Library leader is one for the books
Tualatin library manager tapped as new Beaverton Libraries director
There are those who believe the technological revolution and its attendant Kindles and E-readers foretell the demise of books, libraries and the joy of reading as we know it.
Abigail Elder is not one of those.
Libraries are busier than they were in the past, says Elder, Tualatin Public Librarys manager since 2008. Weve got to change with the times. Libraries are doing a very good job of that. I have no fear about the future of libraries.
As spring segues into summer, the future of the Beaverton City Library appears to be in experienced, enthusiastic hands with Elder, who city officials recently hired to succeed retiring Beaverton Libraries Director Ed House. June 21 will be her last day at Tualatins library. Elder will start as Beaverton director on July 8, overseeing the two-story, 69,000-square-foot City Library at 12375 S.W. Fifth St. and the 2-year-old, 7,000-square-foot Murray Scholls Branch at 11200 S.W. Murray Scholls Place, suite 102.
What I was looking for most is a bigger city and a more diverse city, she said. Both things appeal to me. I was not looking to leave. I love it here in Tualatin.
Elder will earn $100,164 for the role. Houses salary topped out at $112,370 in the 2012-13 fiscal year.
A 15-year resident of Oregon, Elder has lived in Beavertons Denney/Whitford/Raleigh West neighborhood with her husband, Brian List, for 10 years. She came on board to manage the Tualatin Public Library right after its extensive remodeling project finished in August 2008.
It was a brand-new building handed to me on a silver platter, she said. It was pretty amazing.
Before that, Elder worked for three years as central library administrator at the Multnomah County Public Library in downtown Portland, as circulation manager for the Vancouver Public Library and as manager of the Beaverton City Librarys Adult Services Division.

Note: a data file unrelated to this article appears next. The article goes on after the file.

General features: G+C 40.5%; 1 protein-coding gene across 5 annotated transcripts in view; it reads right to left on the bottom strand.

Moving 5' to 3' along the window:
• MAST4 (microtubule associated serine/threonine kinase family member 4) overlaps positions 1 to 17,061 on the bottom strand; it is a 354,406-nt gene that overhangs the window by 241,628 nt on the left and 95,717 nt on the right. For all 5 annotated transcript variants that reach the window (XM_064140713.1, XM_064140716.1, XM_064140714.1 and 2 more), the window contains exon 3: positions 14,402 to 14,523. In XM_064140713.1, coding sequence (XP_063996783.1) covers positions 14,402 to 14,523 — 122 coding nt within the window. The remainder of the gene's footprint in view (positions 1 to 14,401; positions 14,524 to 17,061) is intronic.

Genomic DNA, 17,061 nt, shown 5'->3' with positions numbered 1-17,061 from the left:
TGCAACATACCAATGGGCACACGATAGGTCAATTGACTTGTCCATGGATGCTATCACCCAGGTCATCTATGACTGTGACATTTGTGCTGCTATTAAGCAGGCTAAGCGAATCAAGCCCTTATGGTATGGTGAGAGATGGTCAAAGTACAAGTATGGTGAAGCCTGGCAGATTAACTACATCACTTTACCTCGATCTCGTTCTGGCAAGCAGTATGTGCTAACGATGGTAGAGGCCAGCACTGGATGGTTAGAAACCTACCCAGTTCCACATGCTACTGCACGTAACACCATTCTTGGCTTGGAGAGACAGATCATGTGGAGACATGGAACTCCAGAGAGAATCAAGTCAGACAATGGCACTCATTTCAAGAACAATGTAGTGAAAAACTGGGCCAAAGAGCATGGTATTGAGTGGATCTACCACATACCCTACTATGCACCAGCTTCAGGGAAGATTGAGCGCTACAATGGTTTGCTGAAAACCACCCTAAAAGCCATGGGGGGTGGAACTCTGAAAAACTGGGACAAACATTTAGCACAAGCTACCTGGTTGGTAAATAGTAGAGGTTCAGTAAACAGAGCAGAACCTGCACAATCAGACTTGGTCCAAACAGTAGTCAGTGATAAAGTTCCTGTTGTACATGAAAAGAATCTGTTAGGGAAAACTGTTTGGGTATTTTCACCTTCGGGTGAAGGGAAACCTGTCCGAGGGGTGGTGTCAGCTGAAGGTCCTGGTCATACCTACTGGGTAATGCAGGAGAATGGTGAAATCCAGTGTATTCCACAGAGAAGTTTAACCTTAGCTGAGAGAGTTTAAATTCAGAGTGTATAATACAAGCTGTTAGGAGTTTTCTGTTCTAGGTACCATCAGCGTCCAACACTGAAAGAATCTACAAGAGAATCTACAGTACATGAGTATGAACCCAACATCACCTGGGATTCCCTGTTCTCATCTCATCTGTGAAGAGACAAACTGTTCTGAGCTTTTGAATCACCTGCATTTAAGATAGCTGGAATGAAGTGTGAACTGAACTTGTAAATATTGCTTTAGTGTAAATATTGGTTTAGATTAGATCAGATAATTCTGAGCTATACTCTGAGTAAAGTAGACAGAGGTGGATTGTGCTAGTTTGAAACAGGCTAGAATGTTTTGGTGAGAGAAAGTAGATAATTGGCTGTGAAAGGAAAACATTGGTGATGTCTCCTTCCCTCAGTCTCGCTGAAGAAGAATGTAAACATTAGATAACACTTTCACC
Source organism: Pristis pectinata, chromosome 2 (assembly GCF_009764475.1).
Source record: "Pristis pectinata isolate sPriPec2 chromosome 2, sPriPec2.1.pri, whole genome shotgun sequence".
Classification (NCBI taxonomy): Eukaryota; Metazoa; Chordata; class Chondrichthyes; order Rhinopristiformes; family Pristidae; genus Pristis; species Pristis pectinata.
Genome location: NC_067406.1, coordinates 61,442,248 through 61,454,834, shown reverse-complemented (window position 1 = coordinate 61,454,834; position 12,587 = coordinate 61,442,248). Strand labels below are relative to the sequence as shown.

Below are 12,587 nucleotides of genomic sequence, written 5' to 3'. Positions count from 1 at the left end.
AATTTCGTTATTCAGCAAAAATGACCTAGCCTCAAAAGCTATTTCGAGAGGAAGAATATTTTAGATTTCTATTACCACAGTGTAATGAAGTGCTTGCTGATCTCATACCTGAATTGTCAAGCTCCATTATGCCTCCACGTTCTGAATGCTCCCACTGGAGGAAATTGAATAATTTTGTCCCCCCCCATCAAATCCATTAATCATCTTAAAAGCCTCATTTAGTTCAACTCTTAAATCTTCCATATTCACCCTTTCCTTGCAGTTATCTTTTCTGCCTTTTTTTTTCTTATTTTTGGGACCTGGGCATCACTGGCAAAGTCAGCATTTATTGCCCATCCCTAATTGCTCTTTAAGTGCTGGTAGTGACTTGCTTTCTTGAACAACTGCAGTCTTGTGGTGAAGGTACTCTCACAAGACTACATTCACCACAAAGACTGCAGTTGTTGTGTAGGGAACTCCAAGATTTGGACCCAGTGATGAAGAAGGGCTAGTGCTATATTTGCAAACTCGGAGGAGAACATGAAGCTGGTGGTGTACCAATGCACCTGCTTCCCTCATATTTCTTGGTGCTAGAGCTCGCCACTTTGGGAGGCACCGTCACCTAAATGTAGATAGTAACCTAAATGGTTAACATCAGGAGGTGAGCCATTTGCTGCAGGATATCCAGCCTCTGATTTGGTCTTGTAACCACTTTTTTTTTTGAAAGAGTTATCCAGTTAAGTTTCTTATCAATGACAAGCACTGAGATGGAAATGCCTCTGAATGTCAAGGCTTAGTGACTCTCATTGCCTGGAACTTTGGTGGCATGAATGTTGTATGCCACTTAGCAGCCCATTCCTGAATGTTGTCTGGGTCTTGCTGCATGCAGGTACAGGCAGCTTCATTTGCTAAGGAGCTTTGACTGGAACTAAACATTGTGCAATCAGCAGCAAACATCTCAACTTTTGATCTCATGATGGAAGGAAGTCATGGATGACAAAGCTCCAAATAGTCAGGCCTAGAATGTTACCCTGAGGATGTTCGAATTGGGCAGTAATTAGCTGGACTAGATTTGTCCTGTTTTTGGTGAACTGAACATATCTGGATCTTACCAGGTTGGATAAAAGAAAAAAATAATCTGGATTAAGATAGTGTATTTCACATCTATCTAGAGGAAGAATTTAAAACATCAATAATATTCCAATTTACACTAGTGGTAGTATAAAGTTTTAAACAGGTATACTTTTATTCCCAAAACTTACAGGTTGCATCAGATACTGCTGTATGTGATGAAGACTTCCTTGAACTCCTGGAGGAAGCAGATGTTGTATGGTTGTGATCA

Were very pleased to add Abigail to the Beaverton team, said Beaverton Mayor Denny Doyle. She brings a wealth of experience and a record of success to the Beaverton City Library.
Raised in Minnesota, Elder holds a masters degree in library studies from the University of Wisconsin-Madison and a master of public administration from Portland State University. She also serves as chairwoman of Library Services to an Aging Population, a national library committee.
Even though she was plucked from the Washington County Cooperative Library Services system, Elder called the selection process to replace House whos served as director since 2001 notably thorough. Twenty-two candidates were narrowed down to four finalists.
I definitely had to go through a process, she said. The fact that I already worked in the Washington County library system was a real benefit.
House, 64, decided earlier this year to step down to enjoy his passions for outdoor activities and hobbies such as music and woodworking. He praised Elder as an ideal professional and personal fit for the libraries director role.
Abigail is an enthusiastic, capable manager who is highly respected by her peers, he said. She has a clear vision on how to lead the Beaverton City Libraries into the future and is up-to-date on the latest technology.
Oasis for all ages
Elder considers herself an advocate of technological advances in library services as well as extending the librarys influence beyond building walls. She applauded the Beaverton City Librarys brand-new automated circulation system, which allows for the hands-free sorting of returned media, as well as the circulation of DVDs and E-books at both facilities and diversity-savvy services such as multilingual childrens storytime sessions.
Theyve done a good job using technology to be more effective and cost efficient, Elder said. The automated handling system, thats a big step. Both Beaverton and the county are showing how to be good stewards of taxpayer dollars, and knowing how to stretch them out.
She also would like to look for innovative ways to serve aging populations, including mid-life and Baby Boomer patrons who are retiring or working less and seeking more leisure opportunities close to home.
When you look at Beaverton, the demographics, you see a lot of aging in place, she said. How can Beaverton Libraries respond to those demographics? Beavertons doing some great things, and I want to carry those farther.
Aside from the proposed plans to expand the already overcrowded Murray-Scholls Branch Library, Elder admitted she doesnt see much that needs attention in the facilities shes taking on.
Its a very successful place, she said. I dont think there are things wed necessarily go in and fix. I hope to go in and improve upon existing services.